The Becoming a Physician Journey: A Step-By-Step Guide
The Basic Guide to Becoming a Doctor in the US
Becoming a doctor is an exciting journey – that’s why you chose this career path. You don’t just become a doctor overnight…there are some steps you have to follow to reach the top of your career.
Each one is essential and has been designed specifically for the well-being of the patients and to make sure the United States attains the highest standards of medical care.
Now that you are looking forward to becoming a doctor in the US, what are some of the steps you should take?
For you to work and live in the United States, here’s the journey you have to take.
1. Curriculum Completion in Foundational Sciences
If you are a US student, first, you need to complete your undergraduate studies. Your undergrad will comprise a Bachelor’s degree and pre-medical studies.
For international studies, the journey begins typically in your home country. You must complete an MBBS (Bachelor of Medicine, Bachelor of Surgery). During the MBBS degree, you can also complete electives, clerkships, or observerships to earn the much-needed hands-on experience.
2. Pass the United States Medical Licensing Exams (USMLEs)
The second step is all about passing the USMLE. If you are an American student, then you take this exam towards the end of your four-year medical school career. However, if you are an international student, you will take the USMLE once you are done with your MBBS program.
USMLE: Understanding the Basics
To determine whether you have passed the minimum standard for patient care, the USMLE exam involves a few steps:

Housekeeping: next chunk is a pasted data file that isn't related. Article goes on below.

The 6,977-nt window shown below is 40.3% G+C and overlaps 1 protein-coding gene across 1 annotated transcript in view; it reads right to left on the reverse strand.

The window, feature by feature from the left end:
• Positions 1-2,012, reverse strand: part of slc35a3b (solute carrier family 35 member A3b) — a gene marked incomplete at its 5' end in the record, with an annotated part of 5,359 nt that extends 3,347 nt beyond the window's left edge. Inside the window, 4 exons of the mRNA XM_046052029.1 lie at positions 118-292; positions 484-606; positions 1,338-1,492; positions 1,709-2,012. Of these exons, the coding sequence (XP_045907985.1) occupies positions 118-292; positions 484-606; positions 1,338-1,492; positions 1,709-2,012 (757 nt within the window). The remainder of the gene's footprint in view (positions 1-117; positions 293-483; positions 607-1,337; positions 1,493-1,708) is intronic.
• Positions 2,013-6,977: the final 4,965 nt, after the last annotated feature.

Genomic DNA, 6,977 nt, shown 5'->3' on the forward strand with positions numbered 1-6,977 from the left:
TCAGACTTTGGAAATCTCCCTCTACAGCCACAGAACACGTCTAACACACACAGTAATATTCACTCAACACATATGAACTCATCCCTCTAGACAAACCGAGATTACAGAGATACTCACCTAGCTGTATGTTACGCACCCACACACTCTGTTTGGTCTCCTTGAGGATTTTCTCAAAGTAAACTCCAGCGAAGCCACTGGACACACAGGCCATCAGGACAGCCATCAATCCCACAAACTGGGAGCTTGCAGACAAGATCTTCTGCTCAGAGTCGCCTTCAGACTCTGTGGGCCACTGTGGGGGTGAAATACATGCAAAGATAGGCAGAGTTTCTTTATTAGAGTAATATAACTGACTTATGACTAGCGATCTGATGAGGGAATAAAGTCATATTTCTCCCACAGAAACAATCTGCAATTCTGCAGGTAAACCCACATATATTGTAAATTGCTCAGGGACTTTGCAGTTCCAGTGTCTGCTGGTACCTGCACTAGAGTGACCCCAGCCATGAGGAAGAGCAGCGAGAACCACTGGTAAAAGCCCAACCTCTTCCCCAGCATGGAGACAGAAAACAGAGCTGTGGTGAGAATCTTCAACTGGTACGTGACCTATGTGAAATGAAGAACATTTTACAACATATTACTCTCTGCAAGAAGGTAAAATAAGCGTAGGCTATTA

In this Step, the exam will test your understanding of the primary health sciences. For US students, this comes early – you will be tested at the end of your second year in medical school. On the other hand, this Step marks the beginning of your physician journey in the US if you are an international student.
This Step involves two huge components:
- USMLE Step 2 CK: Clinical Knowledge (CK) – Step 2 CK will test whether you can apply medical knowledge. Normally, this is done under the supervision of a physician
USMLE Step 2 CS: Clinical Science (CS) – Step 2 CS, on the other hand, will require you to travel to a testing center within the US. During this time, you will be tested on how well you can handle 12 standardized patients the USMLE Step 2 CS Exam No Longer Exists.
This is usually the final exam in the licensing process. This Step examines your ability to:
- Manage a patient
- Assess physical exam info and the medical history of a patient
- Carry out diagnosis tests
- Order initial treatment
Once you are done with this Step, you can practice medicine in the US without supervision.
Usually, many US students take Step 3, way after they have become residents. For IMGs, you can take Step 3 before you apply to the residency program to enhance your chances, especially if you didn’t do well in Steps 1 and 2.
For IMGs, the Education Commission for Foreign Medical Graduates (ECFMG) will issue you an ECFMG certificate once you are through with Steps 1 and 2. This certificate proves your readiness and competence to apply for a US Residency Program.
This is the final step before you can apply for board licensure. For you to be admitted into this program, you must apply and get matched to a residency. US students will do this during their fourth year, while the IMGs will apply for the Match once they have passed USMLE and earned an ECFMG certificate.
Despite the journey being tough and long, it is manageable. That’s why we’ve put down these steps to guide you throughout your medical journey. With these steps, you will be well-equipped to conquer the US market. Is it worth the hassle? You will be the judge.